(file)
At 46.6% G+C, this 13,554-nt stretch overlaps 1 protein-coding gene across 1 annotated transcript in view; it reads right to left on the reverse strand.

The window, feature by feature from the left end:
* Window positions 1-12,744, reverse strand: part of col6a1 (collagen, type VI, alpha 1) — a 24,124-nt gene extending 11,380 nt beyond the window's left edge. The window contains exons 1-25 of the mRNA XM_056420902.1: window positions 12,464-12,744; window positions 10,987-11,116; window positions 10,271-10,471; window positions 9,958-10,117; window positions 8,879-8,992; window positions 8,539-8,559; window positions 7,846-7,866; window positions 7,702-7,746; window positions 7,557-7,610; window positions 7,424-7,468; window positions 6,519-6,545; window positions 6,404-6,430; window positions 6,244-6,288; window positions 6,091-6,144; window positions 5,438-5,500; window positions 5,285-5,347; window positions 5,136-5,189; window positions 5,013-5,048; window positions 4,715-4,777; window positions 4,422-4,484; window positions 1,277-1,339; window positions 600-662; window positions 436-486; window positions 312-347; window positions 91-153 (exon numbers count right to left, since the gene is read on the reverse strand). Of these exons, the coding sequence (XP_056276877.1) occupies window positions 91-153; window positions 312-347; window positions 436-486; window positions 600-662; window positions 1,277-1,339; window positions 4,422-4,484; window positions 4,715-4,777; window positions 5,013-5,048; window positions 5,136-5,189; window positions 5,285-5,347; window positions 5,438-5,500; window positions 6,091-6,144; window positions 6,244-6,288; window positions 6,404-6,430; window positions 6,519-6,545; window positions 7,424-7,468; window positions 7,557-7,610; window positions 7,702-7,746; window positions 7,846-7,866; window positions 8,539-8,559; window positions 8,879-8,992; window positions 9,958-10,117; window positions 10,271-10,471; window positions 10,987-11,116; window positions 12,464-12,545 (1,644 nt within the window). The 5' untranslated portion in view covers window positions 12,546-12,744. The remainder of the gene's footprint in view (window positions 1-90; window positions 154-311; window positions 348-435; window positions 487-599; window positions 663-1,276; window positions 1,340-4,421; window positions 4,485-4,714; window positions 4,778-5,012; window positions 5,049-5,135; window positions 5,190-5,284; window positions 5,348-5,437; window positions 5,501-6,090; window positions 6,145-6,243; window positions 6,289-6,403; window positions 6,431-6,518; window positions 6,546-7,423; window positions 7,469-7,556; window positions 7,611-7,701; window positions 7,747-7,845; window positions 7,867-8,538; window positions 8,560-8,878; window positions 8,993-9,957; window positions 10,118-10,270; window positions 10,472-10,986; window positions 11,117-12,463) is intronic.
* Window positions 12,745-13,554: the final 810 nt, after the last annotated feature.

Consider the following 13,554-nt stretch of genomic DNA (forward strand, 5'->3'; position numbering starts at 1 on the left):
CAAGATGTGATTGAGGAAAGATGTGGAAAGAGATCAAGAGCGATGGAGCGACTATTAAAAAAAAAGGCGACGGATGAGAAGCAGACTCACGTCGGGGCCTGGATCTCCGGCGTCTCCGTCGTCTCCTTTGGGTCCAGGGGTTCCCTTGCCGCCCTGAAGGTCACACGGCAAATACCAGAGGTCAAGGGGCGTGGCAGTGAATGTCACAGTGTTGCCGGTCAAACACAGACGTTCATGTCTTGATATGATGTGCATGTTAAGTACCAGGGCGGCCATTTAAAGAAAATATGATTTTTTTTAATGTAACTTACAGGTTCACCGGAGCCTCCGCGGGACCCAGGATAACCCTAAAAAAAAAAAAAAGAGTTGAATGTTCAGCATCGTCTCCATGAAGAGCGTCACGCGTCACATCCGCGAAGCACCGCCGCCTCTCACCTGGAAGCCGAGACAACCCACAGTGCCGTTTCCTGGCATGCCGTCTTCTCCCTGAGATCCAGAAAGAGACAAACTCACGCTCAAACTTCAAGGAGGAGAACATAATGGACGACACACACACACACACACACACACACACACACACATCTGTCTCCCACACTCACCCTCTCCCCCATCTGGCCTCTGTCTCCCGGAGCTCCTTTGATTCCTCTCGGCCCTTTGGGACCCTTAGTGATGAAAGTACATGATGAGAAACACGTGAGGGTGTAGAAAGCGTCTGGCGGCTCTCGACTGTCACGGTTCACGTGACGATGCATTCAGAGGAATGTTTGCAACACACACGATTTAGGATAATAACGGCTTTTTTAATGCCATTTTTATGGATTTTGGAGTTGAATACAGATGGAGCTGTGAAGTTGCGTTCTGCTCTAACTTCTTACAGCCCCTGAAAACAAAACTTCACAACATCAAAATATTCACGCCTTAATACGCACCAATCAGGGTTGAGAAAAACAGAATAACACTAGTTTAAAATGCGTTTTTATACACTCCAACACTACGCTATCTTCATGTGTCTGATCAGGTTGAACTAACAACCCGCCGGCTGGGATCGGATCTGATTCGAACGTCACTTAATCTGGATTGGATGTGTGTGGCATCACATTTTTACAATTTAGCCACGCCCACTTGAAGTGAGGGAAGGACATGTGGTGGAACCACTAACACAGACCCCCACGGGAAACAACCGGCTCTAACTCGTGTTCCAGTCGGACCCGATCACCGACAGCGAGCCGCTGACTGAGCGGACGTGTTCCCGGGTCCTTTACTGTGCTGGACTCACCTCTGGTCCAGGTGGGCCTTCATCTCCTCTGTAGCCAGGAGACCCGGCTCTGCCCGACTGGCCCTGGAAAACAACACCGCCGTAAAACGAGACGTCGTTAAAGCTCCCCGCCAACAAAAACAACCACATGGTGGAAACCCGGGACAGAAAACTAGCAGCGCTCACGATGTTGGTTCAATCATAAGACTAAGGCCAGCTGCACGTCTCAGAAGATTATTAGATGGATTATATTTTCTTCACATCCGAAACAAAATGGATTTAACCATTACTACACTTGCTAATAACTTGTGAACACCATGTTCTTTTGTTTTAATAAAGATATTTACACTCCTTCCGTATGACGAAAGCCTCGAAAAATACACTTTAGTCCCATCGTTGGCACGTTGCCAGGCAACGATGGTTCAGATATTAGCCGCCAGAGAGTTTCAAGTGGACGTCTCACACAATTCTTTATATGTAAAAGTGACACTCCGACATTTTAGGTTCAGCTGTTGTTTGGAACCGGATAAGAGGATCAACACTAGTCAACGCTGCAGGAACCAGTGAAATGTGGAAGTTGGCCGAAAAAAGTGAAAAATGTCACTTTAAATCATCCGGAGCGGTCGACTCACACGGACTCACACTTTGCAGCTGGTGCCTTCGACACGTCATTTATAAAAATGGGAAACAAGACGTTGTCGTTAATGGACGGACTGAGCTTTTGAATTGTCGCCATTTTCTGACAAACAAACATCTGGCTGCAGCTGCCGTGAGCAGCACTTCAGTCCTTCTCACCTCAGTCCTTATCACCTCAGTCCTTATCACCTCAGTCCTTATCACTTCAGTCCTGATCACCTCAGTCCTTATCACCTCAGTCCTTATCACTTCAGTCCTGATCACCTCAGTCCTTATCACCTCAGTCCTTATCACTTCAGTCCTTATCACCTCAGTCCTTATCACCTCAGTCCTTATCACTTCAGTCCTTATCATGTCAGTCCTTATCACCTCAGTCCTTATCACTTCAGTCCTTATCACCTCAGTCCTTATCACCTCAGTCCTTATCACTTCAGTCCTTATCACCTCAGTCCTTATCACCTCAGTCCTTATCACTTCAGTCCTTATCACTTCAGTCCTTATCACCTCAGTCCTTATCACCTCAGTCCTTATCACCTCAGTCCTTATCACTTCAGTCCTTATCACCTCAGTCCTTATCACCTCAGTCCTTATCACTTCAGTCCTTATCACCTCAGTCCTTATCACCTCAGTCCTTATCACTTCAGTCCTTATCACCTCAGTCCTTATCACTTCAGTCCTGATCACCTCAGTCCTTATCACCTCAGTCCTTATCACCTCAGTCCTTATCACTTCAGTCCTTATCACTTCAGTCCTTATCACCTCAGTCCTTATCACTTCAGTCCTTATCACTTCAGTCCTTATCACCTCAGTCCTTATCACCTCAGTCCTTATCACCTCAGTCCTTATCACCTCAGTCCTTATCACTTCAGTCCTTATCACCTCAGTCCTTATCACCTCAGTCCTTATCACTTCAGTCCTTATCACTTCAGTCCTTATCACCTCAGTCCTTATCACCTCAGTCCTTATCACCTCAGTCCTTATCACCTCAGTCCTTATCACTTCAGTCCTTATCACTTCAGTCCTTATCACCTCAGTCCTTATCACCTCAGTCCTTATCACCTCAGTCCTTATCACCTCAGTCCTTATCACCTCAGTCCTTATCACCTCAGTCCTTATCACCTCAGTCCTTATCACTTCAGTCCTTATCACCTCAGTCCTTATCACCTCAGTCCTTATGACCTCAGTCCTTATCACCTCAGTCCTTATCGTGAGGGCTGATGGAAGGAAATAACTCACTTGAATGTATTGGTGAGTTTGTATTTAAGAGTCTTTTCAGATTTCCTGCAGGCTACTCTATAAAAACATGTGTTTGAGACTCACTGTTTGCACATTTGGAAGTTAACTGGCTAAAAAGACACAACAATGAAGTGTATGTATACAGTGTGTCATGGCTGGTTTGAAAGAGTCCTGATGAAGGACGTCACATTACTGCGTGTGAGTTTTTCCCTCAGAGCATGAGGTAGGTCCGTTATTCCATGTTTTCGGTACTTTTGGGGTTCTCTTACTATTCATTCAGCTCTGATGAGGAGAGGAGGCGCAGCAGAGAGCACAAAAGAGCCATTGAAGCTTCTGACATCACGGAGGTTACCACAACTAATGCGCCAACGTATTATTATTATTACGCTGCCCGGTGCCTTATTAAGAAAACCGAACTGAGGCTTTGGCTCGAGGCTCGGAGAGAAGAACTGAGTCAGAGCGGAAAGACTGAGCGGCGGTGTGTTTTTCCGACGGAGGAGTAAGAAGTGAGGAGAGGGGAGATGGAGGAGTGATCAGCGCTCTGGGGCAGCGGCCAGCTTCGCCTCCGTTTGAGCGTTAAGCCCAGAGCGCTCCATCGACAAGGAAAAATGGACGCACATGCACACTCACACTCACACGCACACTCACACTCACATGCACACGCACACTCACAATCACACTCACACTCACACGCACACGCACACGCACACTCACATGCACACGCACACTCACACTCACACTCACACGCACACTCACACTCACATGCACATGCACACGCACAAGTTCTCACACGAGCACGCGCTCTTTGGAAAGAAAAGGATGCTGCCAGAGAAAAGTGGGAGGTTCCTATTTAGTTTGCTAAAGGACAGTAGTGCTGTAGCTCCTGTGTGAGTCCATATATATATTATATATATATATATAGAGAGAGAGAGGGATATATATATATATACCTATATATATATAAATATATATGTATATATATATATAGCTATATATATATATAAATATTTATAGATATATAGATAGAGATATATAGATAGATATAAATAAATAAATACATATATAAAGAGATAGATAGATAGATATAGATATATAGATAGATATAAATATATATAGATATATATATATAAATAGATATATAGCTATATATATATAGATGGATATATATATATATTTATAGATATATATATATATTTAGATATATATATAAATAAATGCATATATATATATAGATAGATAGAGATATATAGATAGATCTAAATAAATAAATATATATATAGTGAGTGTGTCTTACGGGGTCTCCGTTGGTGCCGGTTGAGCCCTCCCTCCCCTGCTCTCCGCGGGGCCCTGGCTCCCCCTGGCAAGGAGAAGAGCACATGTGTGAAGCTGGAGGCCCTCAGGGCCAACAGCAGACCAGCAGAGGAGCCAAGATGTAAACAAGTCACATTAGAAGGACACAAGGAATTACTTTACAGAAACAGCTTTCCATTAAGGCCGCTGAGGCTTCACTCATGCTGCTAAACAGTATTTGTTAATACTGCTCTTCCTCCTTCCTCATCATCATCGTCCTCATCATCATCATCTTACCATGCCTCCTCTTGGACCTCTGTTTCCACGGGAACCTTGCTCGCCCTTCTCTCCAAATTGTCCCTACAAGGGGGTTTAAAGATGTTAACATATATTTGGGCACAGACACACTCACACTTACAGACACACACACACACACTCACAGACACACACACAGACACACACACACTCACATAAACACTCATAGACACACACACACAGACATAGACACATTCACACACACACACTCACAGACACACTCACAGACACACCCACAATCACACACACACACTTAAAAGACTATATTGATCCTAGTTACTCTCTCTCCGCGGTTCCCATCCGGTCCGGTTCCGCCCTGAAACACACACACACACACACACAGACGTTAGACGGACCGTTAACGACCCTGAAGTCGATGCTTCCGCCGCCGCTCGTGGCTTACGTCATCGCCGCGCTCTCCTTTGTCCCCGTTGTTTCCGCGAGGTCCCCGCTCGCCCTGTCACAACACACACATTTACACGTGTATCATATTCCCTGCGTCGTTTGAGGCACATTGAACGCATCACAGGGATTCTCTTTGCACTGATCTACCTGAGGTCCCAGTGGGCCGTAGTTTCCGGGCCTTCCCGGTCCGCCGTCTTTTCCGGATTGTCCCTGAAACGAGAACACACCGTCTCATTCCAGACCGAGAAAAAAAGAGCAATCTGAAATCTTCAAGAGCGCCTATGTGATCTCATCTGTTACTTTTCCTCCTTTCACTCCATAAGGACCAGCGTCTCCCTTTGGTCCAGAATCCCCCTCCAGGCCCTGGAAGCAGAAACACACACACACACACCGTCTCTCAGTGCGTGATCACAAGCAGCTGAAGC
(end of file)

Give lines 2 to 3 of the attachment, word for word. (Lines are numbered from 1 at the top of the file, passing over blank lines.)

The window, feature by feature from the left end:
* Window positions 1-12,744, reverse strand: part of col6a1 (collagen, type VI, alpha 1) — a 24,124-nt gene extending 11,380 nt beyond the window's left edge. The window contains exons 1-25 of the mRNA XM_056420902.1: window positions 12,464-12,744; window positions 10,987-11,116; window positions 10,271-10,471; window positions 9,958-10,117; window positions 8,879-8,992; window positions 8,539-8,559; window positions 7,846-7,866; window positions 7,702-7,746; window positions 7,557-7,610; window positions 7,424-7,468; window positions 6,519-6,545; window positions 6,404-6,430; window positions 6,244-6,288; window positions 6,091-6,144; window positions 5,438-5,500; window positions 5,285-5,347; window positions 5,136-5,189; window positions 5,013-5,048; window positions 4,715-4,777; window positions 4,422-4,484; window positions 1,277-1,339; window positions 600-662; window positions 436-486; window positions 312-347; window positions 91-153 (exon numbers count right to left, since the gene is read on the reverse strand). Of these exons, the coding sequence (XP_056276877.1) occupies window positions 91-153; window positions 312-347; window positions 436-486; window positions 600-662; window positions 1,277-1,339; window positions 4,422-4,484; window positions 4,715-4,777; window positions 5,013-5,048; window positions 5,136-5,189; window positions 5,285-5,347; window positions 5,438-5,500; window positions 6,091-6,144; window positions 6,244-6,288; window positions 6,404-6,430; window positions 6,519-6,545; window positions 7,424-7,468; window positions 7,557-7,610; window positions 7,702-7,746; window positions 7,846-7,866; window positions 8,539-8,559; window positions 8,879-8,992; window positions 9,958-10,117; window positions 10,271-10,471; window positions 10,987-11,116; window positions 12,464-12,545 (1,644 nt within the window). The 5' untranslated portion in view covers window positions 12,546-12,744. The remainder of the gene's footprint in view (window positions 1-90; window positions 154-311; window positions 348-435; window positions 487-599; window positions 663-1,276; window positions 1,340-4,421; window positions 4,485-4,714; window positions 4,778-5,012; window positions 5,049-5,135; window positions 5,190-5,284; window positions 5,348-5,437; window positions 5,501-6,090; window positions 6,145-6,243; window positions 6,289-6,403; window positions 6,431-6,518; window positions 6,546-7,423; window positions 7,469-7,556; window positions 7,611-7,701; window positions 7,747-7,845; window positions 7,867-8,538; window positions 8,560-8,878; window positions 8,993-9,957; window positions 10,118-10,270; window positions 10,472-10,986; window positions 11,117-12,463) is intronic.